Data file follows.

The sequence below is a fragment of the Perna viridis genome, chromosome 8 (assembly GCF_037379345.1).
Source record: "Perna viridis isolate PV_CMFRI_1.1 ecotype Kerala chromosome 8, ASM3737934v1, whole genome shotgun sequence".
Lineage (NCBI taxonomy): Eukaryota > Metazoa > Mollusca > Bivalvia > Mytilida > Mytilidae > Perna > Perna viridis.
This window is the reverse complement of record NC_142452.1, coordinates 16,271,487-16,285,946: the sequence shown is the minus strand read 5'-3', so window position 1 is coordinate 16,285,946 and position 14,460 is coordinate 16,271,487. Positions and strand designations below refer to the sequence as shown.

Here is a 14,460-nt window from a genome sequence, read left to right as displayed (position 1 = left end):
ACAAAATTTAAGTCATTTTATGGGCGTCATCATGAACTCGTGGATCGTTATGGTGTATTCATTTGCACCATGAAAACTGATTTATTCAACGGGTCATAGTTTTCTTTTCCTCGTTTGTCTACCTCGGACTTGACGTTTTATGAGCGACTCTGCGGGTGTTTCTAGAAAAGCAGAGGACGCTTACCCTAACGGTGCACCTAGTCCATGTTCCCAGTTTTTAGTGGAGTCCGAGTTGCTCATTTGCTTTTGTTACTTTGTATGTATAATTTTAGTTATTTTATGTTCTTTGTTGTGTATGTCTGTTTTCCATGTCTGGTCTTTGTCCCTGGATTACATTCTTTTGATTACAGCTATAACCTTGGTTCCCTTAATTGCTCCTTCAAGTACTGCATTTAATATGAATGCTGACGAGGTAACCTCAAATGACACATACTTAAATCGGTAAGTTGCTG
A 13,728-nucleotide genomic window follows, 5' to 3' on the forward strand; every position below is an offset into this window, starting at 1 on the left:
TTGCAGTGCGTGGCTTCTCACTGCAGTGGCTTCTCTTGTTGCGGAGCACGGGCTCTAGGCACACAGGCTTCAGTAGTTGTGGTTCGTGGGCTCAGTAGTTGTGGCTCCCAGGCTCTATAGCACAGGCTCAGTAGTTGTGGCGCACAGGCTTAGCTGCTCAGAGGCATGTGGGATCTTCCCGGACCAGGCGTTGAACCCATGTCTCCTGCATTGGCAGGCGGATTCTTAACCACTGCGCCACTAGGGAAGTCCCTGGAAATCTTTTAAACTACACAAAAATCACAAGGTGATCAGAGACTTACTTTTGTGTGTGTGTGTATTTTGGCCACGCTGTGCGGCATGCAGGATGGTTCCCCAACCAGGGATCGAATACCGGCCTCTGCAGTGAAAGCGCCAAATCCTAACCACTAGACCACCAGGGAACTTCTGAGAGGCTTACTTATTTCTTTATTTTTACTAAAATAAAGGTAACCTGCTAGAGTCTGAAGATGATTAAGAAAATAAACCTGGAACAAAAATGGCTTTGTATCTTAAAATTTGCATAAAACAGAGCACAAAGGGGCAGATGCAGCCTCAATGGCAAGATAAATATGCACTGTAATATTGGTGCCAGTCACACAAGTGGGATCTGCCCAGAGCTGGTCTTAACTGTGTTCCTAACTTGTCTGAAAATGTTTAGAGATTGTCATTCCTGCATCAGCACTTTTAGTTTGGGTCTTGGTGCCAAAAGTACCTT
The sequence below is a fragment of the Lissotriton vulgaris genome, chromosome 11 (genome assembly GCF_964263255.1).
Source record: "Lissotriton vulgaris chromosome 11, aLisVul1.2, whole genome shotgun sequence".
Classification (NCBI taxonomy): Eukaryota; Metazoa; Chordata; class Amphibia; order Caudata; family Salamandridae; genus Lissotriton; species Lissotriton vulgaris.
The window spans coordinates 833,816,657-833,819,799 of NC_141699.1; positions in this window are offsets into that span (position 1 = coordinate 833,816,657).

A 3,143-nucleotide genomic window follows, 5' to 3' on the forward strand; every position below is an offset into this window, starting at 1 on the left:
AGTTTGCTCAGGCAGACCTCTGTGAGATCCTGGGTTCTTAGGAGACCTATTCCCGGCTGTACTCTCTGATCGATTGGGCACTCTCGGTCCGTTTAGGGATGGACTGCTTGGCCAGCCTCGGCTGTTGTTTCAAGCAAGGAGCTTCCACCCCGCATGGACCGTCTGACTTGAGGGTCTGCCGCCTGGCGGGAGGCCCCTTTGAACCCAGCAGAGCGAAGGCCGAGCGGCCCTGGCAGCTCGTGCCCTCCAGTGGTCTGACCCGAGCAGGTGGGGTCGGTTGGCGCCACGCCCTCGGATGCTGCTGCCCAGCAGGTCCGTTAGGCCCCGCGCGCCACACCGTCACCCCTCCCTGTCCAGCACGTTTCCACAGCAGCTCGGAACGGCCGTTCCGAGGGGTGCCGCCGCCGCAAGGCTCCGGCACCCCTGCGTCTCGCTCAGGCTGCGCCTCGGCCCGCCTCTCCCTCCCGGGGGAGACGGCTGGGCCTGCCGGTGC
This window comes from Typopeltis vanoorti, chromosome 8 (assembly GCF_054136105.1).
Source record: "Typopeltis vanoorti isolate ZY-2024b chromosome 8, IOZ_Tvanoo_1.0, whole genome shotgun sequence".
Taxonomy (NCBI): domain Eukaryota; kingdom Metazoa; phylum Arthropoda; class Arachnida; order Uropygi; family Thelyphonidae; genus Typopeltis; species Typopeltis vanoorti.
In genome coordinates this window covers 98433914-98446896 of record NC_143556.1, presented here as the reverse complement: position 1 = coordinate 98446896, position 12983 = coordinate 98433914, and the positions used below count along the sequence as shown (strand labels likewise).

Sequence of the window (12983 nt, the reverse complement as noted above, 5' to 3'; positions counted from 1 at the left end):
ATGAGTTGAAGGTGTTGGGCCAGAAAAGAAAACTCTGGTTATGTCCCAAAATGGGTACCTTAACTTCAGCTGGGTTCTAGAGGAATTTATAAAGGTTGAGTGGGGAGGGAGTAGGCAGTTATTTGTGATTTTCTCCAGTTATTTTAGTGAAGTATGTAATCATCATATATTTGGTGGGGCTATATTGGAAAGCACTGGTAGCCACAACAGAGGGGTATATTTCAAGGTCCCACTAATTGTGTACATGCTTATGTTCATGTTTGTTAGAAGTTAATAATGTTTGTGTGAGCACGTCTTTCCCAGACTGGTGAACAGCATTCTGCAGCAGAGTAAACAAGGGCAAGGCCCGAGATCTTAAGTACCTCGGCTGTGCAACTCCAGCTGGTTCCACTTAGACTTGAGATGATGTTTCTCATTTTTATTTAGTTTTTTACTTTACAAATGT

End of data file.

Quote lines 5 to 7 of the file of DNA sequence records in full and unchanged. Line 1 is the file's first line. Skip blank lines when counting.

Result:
Here is a 14,460-nt window from a genome sequence, read left to right as displayed (position 1 = left end):
ACAAAATTTAAGTCATTTTATGGGCGTCATCATGAACTCGTGGATCGTTATGGTGTATTCATTTGCACCATGAAAACTGATTTATTCAACGGGTCATAGTTTTCTTTTCCTCGTTTGTCTACCTCGGACTTGACGTTTTATGAGCGACTCTGCGGGTGTTTCTAGAAAAGCAGAGGACGCTTACCCTAACGGTGCACCTAGTCCATGTTCCCAGTTTTTAGTGGAGTCCGAGTTGCTCATTTGCTTTTGTTACTTTGTATGTATAATTTTAGTTATTTTATGTTCTTTGTTGTGTATGTCTGTTTTCCATGTCTGGTCTTTGTCCCTGGATTACATTCTTTTGATTACAGCTATAACCTTGGTTCCCTTAATTGCTCCTTCAAGTACTGCATTTAATATGAATGCTGACGAGGTAACCTCAAATGACACATACTTAAATCGGTAAGTTGCTG
A 13,728-nucleotide genomic window follows, 5' to 3' on the forward strand; every position below is an offset into this window, starting at 1 on the left: